18.01.3.1 β-Lactams

Probably, the best known examples of antibiotics are the penicillins.  The penicillins are from the β-lactams group of inhibitors of bacterial cell wall synthesis.  The β-lactams are a group of chemically related agents that also includes the cephalosporins and the carbapenams. All of the β-lactams inhibit the synthesis of the bacterial cell wall.  In particular, the β-lactams inhibit enzymes (transpeptidases) involved in cross-linking the peptidoglycans.Their action weakens the cell wall so that the bacteria lyses (ruptures).  The β-lactams are bactericidal, which means they kill susceptible bacteria.  Unfortunately, resistance to the β-lactams has developed.  This resistance is due to induction of β-lactamases in microbials, and these β-lactamases can breakdown some β-lactams, which makes them ineffective. The spectrum of activity of the different β-lactams is determined by the transpeptidase enzymes they target and their susceptibility to breakdown by the β-lactamases. 

Penicillins are considered the drugs of choice for many infections.  The first penicillins were the naturally occurring penicillins such as benzylpenicillin (also known as penicillin G).  Benzylpenicillin is bactericidal and has a narrow spectrum of activity.  Benzylpenicillin is more effective against Gram-positive than Gram-negative microbials.  The main disadvantage of benzylpenicillin is that it is destroyed by the acid in the stomach, and cannot be used orally.  Benzylpenicillin is used intravenously or intramuscularly in serious infections.  For instance, benzylpenicillin is used to treat bacterial endocarditis (which is inflammation of inner heart with streptococci), meningitis, pneumonia, and syphilis.

Further development of the penicillins was undertaken to provide an orally active compound.  An example of an orally active penicillin is amoxycillin.  Amoxycillin is semisynthetic and has a moderate spectrum of activity.  However, amoxycillin is broken down by β-lactamases.  Thus, microbials that have induction of β-lactamases, are not susceptible to amoxicillin.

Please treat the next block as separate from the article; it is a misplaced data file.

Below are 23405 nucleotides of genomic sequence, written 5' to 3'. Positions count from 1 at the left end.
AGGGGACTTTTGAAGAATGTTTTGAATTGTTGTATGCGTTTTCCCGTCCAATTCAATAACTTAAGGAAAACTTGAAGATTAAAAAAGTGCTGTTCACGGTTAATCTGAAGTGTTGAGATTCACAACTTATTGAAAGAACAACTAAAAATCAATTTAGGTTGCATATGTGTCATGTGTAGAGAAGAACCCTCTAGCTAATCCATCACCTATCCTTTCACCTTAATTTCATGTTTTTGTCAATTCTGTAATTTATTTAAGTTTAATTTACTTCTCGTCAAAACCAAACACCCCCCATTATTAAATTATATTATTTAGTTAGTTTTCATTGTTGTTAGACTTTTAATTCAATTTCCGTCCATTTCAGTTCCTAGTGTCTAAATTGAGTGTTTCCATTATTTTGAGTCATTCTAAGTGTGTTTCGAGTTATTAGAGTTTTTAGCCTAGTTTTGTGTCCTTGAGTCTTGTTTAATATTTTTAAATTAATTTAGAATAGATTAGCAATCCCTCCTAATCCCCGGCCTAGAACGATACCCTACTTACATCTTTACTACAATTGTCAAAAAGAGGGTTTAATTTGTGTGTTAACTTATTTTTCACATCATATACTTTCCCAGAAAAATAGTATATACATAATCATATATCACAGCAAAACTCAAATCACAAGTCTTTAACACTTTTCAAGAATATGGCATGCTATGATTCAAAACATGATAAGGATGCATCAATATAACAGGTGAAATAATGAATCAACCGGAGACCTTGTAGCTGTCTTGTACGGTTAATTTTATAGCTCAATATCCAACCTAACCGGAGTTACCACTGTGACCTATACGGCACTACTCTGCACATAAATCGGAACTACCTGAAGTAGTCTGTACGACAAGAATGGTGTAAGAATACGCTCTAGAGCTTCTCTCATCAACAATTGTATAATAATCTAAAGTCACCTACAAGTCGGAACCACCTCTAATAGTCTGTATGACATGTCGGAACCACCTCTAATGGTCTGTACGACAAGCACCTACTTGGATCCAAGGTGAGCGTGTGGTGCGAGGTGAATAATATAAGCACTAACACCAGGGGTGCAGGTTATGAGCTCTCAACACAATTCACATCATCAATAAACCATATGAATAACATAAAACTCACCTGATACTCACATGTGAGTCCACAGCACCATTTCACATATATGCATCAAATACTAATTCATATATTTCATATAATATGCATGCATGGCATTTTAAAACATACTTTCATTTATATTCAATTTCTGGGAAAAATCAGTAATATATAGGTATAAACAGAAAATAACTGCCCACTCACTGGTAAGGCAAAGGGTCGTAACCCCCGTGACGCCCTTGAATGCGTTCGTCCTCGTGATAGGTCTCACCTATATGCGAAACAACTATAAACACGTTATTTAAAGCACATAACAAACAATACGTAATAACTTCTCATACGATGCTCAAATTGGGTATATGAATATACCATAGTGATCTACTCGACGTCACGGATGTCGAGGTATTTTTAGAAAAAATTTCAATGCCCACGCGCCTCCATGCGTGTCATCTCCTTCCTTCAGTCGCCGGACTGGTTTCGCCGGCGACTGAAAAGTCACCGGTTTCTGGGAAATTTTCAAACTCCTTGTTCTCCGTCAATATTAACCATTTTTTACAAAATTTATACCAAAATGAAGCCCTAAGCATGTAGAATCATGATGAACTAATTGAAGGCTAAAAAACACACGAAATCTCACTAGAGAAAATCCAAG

One way to overcome this is to use amoxycillin in combination with the irreversible β-lactamase inhibitor clavulanic acid.  The clavulanic acid inhibits the β-lactamase, so that the β-lactamase cannot destroy the amoxycillin, and amoxycillin remains available to inhibit the synthesis of the bacterial cell wall.  Clavulanic acid therefore increases the spectrum of activity of amoxycillin.  The combination of amoxycillin and clavulanic acid is known as co-amoxiclav. 

Amoxycillin alone is used orally or intravenously in the treatment of a number of bacterial infections including chronic bronchitis, pneumonia, ear infections, sinusitis and gonococcal infection (“the clap”). Amoxycillin in combination with clavulanic acid is used in ear and sinus infections unresponsive to amoxycillin alone i.e. when the amoxycillin is broken down by the β-lactamases.  The combination treatment is also used orally in severe pneumonia, and epididymo-orchitis (infection of epididymis/testis).

Another approach when microbes have developed resistance to amoxycillin is to use a penicillin that is resistant to β-lactamases.  Flucloxacillin is not susceptible to β-lactamases, and this is a major advantage over amoxycillin.  Flucloxacillin is active against the β-lactamase producing Staphylcocci responsible for a number of skin infections (e.g. boils, carbuncles, mastitis, and infected scabies) and are used in the treatment of these infections.  However, a disadvantage of flucloxacillin is that it is narrow spectrum, and is only effective against a small spectrum of microbes.  Flucloxacillin is also used in the treatment, of infections in bones and joints.